The kun-yomi 印 /shirushi/ means “sign; seal; symbol; emblem,” and is in 目印 (“mark; sign; landmark” /meji’rushi/). The on-yomi /i’n/ is in 印刷 (“printing” /insatsu/), 印鑑 (“stamp; seal” /inka’n/) and 印字 (“printing; printed letter” /inji/). It is also used to mean “India” for the phonetic similarity.

4. The kanji 即 (卽) “at once; immediately; to ascend to the throne”

History of Kanji 即In the oracle bone style and bronze ware style of the kanji 即, we recognize that the left side was a part of 食, which was touched in the last post. The kanji 食 came from an image of food heaped on a dish with a lid. In 即, it did not have a lid, and on the right side was a person kneeling or standing with the food in front. From a person taking a seat for celebration meal, it signified ascending to the throne. With a heap of food, it was not an ordinary mealtime, but on a special occasion. Taking a seat for meal signified acting swiftly. The kyujitai, in blue, reflected ten style, in that we see a ladle at the bottom. The right side became simplified and became a hushizukuri.

The kun-yomi 即ち /suna’wachi/ means “that is to say; namely.” Another kun-yomi 即く /tsu’ku/ is in 王位に即く (“to ascend to the throne” /o’oi-ni tsu’ku/). The on-yomi /so’ku/ is in 即座に (“immediately; right away” /so’kuza-ni/), 即位 (“enthronement” /so’kui/) and 即売 (“sale on the spot” /sokubai/).

5. The kanji 節 “section; tune; moderation; holiday; envoy”

History of Kanji 節The kanji 節 comprises of a bushu takekanmuri “bamboo” and the kanji 即, which was used phonetically for /se’tsu./ The development is shown on the left. This kanji has a number of different meanings — A bamboo joint punctuates something that is continuous [“section”; “tune” of a song], and it prevents something from becoming excessive [“moderate”]. It was the time to sit down for a feast [“holiday or occasions”]. A foreign envoy to the imperial court had a bamboo tally that proved that he was on a genuine mission [“mission; envoy”].

The kun-yomi 節 /hushi’/ means “section; tune; occasion,” and is in 節目 (“turning point” /hushime’/). The on-yomi /se’tsu/ is in 節度を持つ (“to have restrained good behavior” /se’tsudo-o motsu/), 関節 (“joint” /kansetsu/), 節電 (“energy conservation” /setsuden/) and 使節 (“mission; envoy; delegate” /shi’setsu/).

6. The kanji 迎 “to welcome; receive”

Now we are going to look at four kanji that share the same component – 迎仰昂 and 抑 on the right side. History of Kanji 迎In ten style the left side of the kanji 迎 had a crossroad and a footprint, which became a bushu shinnyuu/shinnyoo in shinjitai. The center and right side were two people facing each other – a standing person and another person kneeling down with his back arched humbly and head lowered. Together they meant “to receive or welcome (a visitor).” A clever use of two different postures.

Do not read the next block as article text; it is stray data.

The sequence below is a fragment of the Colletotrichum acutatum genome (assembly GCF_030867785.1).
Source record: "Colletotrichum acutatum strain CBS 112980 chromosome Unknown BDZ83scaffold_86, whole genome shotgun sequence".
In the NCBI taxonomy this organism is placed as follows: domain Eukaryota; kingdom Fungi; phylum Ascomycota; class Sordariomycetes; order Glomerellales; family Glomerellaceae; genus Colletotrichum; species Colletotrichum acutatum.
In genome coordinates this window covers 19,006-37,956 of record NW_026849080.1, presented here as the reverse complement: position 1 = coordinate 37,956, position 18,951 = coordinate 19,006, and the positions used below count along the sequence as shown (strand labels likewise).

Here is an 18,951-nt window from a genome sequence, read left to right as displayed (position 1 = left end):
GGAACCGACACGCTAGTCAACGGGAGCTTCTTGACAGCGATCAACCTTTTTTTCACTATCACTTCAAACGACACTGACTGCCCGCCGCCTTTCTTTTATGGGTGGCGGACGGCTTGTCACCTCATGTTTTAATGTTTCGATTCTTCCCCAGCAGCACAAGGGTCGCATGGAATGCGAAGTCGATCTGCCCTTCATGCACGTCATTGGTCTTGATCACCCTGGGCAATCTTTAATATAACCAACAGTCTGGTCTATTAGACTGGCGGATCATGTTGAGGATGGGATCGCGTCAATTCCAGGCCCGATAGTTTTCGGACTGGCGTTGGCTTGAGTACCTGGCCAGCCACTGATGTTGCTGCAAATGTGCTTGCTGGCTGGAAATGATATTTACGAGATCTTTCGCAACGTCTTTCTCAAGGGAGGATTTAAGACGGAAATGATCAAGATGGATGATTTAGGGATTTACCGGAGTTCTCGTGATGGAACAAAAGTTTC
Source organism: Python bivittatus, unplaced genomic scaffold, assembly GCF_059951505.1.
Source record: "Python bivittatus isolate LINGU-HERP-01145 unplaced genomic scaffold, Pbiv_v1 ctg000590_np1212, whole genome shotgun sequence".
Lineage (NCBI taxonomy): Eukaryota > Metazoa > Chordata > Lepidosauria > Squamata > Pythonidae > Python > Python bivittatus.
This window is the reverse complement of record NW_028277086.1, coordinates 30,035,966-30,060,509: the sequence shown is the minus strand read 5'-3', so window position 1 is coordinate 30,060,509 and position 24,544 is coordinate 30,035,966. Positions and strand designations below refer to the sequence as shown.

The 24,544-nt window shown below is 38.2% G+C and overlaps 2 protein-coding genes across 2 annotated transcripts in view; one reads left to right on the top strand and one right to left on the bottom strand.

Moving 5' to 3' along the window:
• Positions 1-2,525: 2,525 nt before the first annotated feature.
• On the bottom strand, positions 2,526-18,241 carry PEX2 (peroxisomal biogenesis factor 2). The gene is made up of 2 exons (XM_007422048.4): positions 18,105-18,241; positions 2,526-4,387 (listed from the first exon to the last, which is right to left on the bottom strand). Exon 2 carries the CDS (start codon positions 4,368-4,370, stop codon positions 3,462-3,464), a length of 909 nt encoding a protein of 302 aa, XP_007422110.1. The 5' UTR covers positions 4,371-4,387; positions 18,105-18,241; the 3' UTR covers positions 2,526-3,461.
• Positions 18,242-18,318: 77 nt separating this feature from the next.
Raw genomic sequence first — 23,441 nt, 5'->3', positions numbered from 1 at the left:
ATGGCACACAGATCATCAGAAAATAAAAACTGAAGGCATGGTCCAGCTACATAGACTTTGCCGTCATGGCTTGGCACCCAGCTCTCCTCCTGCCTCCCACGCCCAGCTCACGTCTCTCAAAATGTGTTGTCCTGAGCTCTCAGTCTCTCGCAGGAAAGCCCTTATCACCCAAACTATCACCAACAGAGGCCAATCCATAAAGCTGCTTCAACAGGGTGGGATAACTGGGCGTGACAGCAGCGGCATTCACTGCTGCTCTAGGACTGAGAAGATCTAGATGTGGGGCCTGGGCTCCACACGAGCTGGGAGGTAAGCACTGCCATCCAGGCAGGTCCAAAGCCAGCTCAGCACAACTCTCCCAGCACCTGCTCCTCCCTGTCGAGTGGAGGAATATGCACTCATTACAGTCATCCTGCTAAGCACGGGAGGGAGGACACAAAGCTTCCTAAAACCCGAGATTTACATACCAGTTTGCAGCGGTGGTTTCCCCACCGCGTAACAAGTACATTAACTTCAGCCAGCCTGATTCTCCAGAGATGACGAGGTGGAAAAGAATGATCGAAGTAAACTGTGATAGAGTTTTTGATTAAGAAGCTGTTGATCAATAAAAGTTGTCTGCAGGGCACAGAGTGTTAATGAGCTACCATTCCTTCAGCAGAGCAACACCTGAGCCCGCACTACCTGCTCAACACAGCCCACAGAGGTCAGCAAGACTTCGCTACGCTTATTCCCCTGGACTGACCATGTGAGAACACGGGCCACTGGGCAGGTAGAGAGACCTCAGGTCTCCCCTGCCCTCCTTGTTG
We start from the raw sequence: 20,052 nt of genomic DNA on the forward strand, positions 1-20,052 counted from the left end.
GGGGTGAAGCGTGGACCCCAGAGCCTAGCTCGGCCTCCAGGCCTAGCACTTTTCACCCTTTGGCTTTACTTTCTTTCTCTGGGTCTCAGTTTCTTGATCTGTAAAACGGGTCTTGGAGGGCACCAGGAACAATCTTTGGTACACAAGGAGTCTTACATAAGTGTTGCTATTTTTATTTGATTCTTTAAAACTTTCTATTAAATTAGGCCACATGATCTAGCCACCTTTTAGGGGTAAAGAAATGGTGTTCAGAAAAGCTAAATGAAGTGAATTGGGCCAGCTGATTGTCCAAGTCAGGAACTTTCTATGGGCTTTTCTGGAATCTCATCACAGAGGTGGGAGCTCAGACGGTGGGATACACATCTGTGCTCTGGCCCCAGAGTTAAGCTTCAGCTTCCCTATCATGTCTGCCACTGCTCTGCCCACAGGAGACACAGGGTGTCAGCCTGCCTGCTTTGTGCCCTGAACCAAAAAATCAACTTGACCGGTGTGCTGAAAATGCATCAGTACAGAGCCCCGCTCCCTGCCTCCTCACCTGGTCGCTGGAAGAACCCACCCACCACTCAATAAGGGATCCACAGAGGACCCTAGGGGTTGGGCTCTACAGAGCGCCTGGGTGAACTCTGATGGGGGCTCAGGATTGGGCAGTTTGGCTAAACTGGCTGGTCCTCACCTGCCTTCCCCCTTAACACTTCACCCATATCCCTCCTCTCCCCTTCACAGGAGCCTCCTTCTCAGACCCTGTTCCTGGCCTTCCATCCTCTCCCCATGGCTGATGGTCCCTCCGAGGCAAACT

The kun-yomi 迎える /mukaeru/ means “to welcome; receive,” and is in 迎えに行く (“to go to pick up someone” /mukae’ni iku/) and 出迎える (“to go out to meet” /demukae’ru/). The on-yomi /ge’e/ is in 歓迎 (“welcome; reception” /kangee/), 送迎バス (“courtesy bus” /soogeeba’su/), and 迎合する (“to go along with someone’s view without own opinion” /geegoo-suru/).

7. The kanji 仰 “to respect; look up”

History of Kanji 仰For the kanji 仰, the ten style sample had a person facing left on the left side, which is a bushu ninben, “matter or act that is related to a person.” The center and right side together were used phonetically, and also had the meaning of “to look up,” from a sitting person looking upward to face a standing person, as in the kanji 迎. Altogether they meant “to respect; to look up to; to look up.”

The kun-yomi 師と仰ぐ /shi’-to ao’gu/ means “to look up to as a mentor,” and is in 天を仰ぐ (“to look up in the sky” /te’n-o ao’gu/) and 仰ぎ見る (“to look up a tree” /aogimi’ru/). Another kun-yomi is 仰せになる (“to say” /oose-ni-na’ru/) in a very honorific style. Sometimes the honorific verb おっしゃる (“to say” /ossha’ru/) is also written as 仰る. The on-yomi /gyo’o/ is in 仰天する (“to be astounded” /gyooten-suru/) and 大仰な (“exaggerated” /oogyoo-na/). Another on-yomi /ko’o/ is in 信仰 (“belief; faith” /shinkoo/).

8. The kanji 昂 “to be exalted”

History of Kanji 昂For kanji 昂 in ten style the bottom left was a standing person and the bottom right was a sitting person. A sitting person looking up to face a standing person signifying “to look upward” also created the kanji 昂, by adding the sun (日). Together with the sun 日 at the top they described the sun risen high. From that it meant “to rise; exalted.” The kun-yomi 昂る /takabu‘ru/ is in 気分が昂る (“to feel exalted” /ki’bun-ga takabu’ru/). The on-yomi /ko’o/ is in 昂揚する (“to be exalted; get invigorated” /kooyoo-suru/).

9. The kanji 抑 “to restrain; press down”

History of Kanji 抑The last kanji 抑 for this post contains the shape that is common in 迎, 仰 and 昂, and yet the meaning (“to restrain; press down”) is quite opposite of those kanji. Why is that? The answer lies in its history. The oracle bone style and ten style writings shown on the left look identical or similar to the kanji 印 “seal; to stamp; sign.” Even though the two components, a kneeling person and a hand, were placed in the reverse position of the kanji 印, some scholars suggest this to be a variant of the kanji 印. So, there seem to two explanations for the kanji 抑 — one from 印, originally “a hand pushing down another person,” and another from the reverse placement of the two components that signified “to look up” — giving the meaning of a person or hand pushing down another. Both are consistent with the meaning of “to restrain; press down.”

The kun-yomi 抑える means “to press down; restrain (someone’s action.” The on-yomi /yo’ku/ is in 抑圧的 (“oppressive” /yokuatsuteki/), 抑制する (“to restrain” /yokusee-suru/) and 抑揚 (“inflection; modulation” /yokuyoo/). In Japanese pronunciation, the correct /yokuyoo/, tonal contour in this case, is very important. The name of the bushu ふしづくり must have come from the kanji 節, even though the kanji 節 belongs to the bushu takekanmuri group in the traditional classification. There are many other kanji that take this bushu shape, but we will move to other shapes in the next post. [April 18, 2015]

The Kanji 欠吹次姿資歌飲 – Posture (5) あくび